Indian Yellowtail Angelfish


$ 51.66 

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Minimum Tank Size: 125 gallons
Care Level: Easy
Temperament: Aggressive
Reef Compatible: With Caution
Water Conditions: 72-78° F, dKH 8-12, pH 8.1-8.4, sg 1.020-1.025
Max. Size: 8"
Color Form: Black, Yellow
Diet: Omnivore

The Xanthurus Cream Angelfish adapts readily to aquarium life. It requires a minimum of a 125 gallon tank or larger with lots of hiding places and live rock for grazing will offer an environment in which to thrive. It is prone to nip at stony and soft corals (sessile invertebrates) and clam mantles. Only one specimen should be kept per tank.

It is hermaphroditic, and there are no distinguishing features which differentiate males from females.

The juvenile is very similar to the adult, though slightly lighter. So no matter what its stage of development, the specimen you get will immediately give your tank the attractive showpiece you are looking for. The coloring of this small beauty has led to a number of descriptive common names including Cream Angelfish, Smoke Angelfish, Yellowtail Angelfish, Yellowtail Black Angelfish, Xanthurus Cream Angelfish, Xanthurus Angelfish, and Indian Yellowtail Pygmy Angel.

There are only 9 species in the Apolemichthys genus and this fish is very similar in appearance to its close relative, the Yellow-ear Angelfish Apolemichthys xanthotis. Both species possess the same general color pattern and form, but there are some slight differences. The black on the Yellow-ear is much more extensive around the entire border and the dark brown on its face extends further back, past the base of its pectoral fin, while on the Yellowtail it stops just before this fin base. In shape, the Indian Yellowtail is deeper bodied with a shorter snout and a slightly larger eye. It is also similar in appearance to the Vermiculated Angelfish Chaetodontoplus mesoleucus. Though the Vermiculate Angel is slightly larger, at about 7 inches (18 cm) in length, and has a many more (and smaller) scales along the lateral line.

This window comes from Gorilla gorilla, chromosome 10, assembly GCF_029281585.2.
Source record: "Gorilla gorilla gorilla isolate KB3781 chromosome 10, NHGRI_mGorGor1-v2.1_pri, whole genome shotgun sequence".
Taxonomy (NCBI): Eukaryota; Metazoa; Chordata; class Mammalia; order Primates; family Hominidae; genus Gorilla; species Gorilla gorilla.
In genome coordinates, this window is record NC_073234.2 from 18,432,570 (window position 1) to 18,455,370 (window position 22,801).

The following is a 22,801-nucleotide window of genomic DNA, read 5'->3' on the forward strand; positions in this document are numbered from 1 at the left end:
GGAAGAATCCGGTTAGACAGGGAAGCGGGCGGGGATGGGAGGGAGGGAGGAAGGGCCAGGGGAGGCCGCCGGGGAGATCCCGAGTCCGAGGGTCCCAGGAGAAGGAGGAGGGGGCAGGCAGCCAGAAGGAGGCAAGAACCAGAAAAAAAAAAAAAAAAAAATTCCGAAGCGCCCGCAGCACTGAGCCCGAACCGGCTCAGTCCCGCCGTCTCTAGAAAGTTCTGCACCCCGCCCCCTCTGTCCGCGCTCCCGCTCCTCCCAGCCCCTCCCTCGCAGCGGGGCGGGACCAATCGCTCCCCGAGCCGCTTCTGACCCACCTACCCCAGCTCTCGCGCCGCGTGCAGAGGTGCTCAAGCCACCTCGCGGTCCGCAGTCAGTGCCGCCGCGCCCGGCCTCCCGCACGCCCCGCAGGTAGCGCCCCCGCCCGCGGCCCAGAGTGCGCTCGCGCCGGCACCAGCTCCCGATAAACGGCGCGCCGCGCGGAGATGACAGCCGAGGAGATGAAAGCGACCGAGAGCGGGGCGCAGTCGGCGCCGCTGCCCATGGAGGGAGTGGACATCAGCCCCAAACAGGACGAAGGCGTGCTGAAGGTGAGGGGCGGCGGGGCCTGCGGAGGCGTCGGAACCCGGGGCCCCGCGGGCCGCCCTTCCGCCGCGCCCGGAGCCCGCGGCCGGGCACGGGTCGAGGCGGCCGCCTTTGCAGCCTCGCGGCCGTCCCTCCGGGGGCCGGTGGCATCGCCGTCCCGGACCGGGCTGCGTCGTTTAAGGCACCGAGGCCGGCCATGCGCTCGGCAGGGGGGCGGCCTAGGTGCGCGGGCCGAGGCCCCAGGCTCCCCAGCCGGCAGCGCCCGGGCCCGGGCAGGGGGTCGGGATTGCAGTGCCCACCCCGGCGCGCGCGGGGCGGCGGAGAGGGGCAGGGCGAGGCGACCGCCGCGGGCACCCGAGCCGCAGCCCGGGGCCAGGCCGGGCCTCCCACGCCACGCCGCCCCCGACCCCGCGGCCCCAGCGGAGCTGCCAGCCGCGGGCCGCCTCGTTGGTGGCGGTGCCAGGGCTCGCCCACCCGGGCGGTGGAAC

The Apolemichthys genus contains some of the hardiest of the angelfishes and out of this group, this species is one of the easiest to keep. It is well suited for the beginning aquarist. Most angelfish tend to be big fish that require a very large system, but with this angel's small size it is a much better choice for most aquarists. Although it does not need hundreds of gallons it still needs a 75 gallon tank due to its active nature. Having rock work that has some naturally growing algae on it, and formed into nooks and crannies for hiding places, will help it quickly adjust to aquarium life. Though initially shy, once established it will become a bold and showy fish. It will accept a variety of aquarium foods and will even eventually eat out of your hand.

This angelfish is mostly peaceful with other fish, though sometimes adults and sub-adults will pick on the more passive species. This is especially true if the tank is too small or you add new fish after the angelfish is well established and "owns" its space. It can be kept with other angelfish in a system of at least 180 gallons, but it does need to be added first. This is a fairly passive species, not nearly as scrappy as many of its family. So only when it is full grown and established can it be housed with the more aggressive Pomacanthus species and smaller Holacanthus species.